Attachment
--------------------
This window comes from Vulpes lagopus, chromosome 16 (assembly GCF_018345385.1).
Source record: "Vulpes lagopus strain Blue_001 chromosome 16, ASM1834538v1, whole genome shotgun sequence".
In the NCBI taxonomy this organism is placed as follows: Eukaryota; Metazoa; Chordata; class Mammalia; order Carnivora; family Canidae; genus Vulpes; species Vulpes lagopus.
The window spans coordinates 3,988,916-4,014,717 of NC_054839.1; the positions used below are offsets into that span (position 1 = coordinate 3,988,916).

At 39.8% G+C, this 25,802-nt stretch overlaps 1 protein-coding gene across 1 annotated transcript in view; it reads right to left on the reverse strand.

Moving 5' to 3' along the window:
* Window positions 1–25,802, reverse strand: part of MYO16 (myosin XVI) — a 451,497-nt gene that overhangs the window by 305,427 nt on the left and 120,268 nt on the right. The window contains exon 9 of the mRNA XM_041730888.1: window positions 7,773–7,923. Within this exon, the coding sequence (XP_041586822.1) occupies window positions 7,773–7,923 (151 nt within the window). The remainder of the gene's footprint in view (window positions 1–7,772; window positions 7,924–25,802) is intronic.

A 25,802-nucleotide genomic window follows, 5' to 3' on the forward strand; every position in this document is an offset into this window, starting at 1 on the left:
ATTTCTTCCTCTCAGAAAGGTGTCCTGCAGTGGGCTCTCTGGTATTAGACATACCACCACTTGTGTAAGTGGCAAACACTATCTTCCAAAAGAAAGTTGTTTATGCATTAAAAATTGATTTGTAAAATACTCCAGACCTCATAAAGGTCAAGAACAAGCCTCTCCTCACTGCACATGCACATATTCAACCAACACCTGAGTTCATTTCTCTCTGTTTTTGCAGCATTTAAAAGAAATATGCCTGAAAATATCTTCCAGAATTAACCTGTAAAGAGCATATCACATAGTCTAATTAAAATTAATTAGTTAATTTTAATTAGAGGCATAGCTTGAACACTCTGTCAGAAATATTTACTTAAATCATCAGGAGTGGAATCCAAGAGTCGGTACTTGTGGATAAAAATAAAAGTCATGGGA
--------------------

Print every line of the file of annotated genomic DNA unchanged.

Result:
This window comes from Vulpes lagopus, chromosome 16 (assembly GCF_018345385.1).
Source record: "Vulpes lagopus strain Blue_001 chromosome 16, ASM1834538v1, whole genome shotgun sequence".
In the NCBI taxonomy this organism is placed as follows: Eukaryota; Metazoa; Chordata; class Mammalia; order Carnivora; family Canidae; genus Vulpes; species Vulpes lagopus.
The window spans coordinates 3,988,916-4,014,717 of NC_054839.1; the positions used below are offsets into that span (position 1 = coordinate 3,988,916).

At 39.8% G+C, this 25,802-nt stretch overlaps 1 protein-coding gene across 1 annotated transcript in view; it reads right to left on the reverse strand.

Moving 5' to 3' along the window:
* Window positions 1–25,802, reverse strand: part of MYO16 (myosin XVI) — a 451,497-nt gene that overhangs the window by 305,427 nt on the left and 120,268 nt on the right. The window contains exon 9 of the mRNA XM_041730888.1: window positions 7,773–7,923. Within this exon, the coding sequence (XP_041586822.1) occupies window positions 7,773–7,923 (151 nt within the window). The remainder of the gene's footprint in view (window positions 1–7,772; window positions 7,924–25,802) is intronic.

A 25,802-nucleotide genomic window follows, 5' to 3' on the forward strand; every position in this document is an offset into this window, starting at 1 on the left:
ATTTCTTCCTCTCAGAAAGGTGTCCTGCAGTGGGCTCTCTGGTATTAGACATACCACCACTTGTGTAAGTGGCAAACACTATCTTCCAAAAGAAAGTTGTTTATGCATTAAAAATTGATTTGTAAAATACTCCAGACCTCATAAAGGTCAAGAACAAGCCTCTCCTCACTGCACATGCACATATTCAACCAACACCTGAGTTCATTTCTCTCTGTTTTTGCAGCATTTAAAAGAAATATGCCTGAAAATATCTTCCAGAATTAACCTGTAAAGAGCATATCACATAGTCTAATTAAAATTAATTAGTTAATTTTAATTAGAGGCATAGCTTGAACACTCTGTCAGAAATATTTACTTAAATCATCAGGAGTGGAATCCAAGAGTCGGTACTTGTGGATAAAAATAAAAGTCATGGGA